> printf("%x", *i);
> return 0;
> }
>
> The output is:
> 636261.
>
> I know that hex 61 is decimal 97 which is the ASCII code for a. hex 62
> is code for b and so on. My query is why is it printing the ascii codes
> in the reverse order.
>
> I apologise if this questios is a very basic one.


Here's a hint: Big vs little endian.

--
Eric Laberge
 
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Simon Biber
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Posts: n/a
 
      09-16-2005
Jaspreet wrote:
> I was recently asked this question in an interview. Unfortunately I was
> not able to answer it and the interviewer made a decision on my C
> strengths (or weekness) based on this single question and that was a
> sad end to my interview. Here is the program:
>
> #include <stdio.h>
>
> int main()
> {
> char *c ="abc";


It's best to store pointers to string literals in a const pointer to char.

> int *i=(int*)c;


This pointer conversion has undefined behaviour; for one thing, the
pointer to char may not be aligned correctly for an int!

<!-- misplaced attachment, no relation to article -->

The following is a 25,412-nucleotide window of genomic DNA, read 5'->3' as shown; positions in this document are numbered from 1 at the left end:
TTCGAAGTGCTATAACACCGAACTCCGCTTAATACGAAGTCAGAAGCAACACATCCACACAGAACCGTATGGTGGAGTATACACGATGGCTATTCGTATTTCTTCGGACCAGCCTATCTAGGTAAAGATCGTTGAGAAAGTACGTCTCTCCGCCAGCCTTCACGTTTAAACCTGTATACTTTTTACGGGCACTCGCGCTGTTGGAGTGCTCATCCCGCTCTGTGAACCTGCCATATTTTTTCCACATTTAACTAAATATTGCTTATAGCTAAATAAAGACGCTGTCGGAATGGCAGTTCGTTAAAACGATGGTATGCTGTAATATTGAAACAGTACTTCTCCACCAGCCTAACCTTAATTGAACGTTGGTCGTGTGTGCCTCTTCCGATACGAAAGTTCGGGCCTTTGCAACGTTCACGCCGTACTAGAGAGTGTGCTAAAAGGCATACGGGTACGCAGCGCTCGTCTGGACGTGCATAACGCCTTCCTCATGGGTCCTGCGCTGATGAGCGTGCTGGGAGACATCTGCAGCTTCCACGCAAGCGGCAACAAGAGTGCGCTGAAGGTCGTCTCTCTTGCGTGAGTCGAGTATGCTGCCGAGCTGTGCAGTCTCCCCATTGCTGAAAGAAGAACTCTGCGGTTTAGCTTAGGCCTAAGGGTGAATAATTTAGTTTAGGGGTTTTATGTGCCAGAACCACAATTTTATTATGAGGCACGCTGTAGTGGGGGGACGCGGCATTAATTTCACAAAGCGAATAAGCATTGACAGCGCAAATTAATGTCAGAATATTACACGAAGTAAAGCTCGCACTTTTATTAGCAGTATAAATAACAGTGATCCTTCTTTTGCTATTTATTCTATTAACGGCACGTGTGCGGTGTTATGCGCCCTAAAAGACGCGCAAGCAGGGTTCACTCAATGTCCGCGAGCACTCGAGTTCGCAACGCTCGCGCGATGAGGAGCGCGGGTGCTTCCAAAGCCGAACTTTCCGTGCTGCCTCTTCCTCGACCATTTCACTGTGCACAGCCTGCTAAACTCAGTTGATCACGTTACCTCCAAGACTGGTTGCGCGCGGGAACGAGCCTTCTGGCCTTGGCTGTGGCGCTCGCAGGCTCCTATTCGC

> printf("%x", *i);


1. the pointer may be mis-aligned
2. if sizeof(int)>4 then part of the value is uninitialised
3. the value may be a trap representation for int
4. the %x specifies an unsigned int, not a signed int
5. the stdout stream should end with a newline character

> return 0;
> }
>
> The output is:
> 636261.


That's just one possible result of the undefined behaviour.

--
Simon.
 
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Waxhead
Guest
Posts: n/a
 
      09-16-2005

Jaspreet wrote:
> I was recently asked this question in an interview. Unfortunately I was
> not able to answer it and the interviewer made a decision on my C
> strengths (or weekness) based on this single question and that was a
> sad end to my interview. Here is the program:
>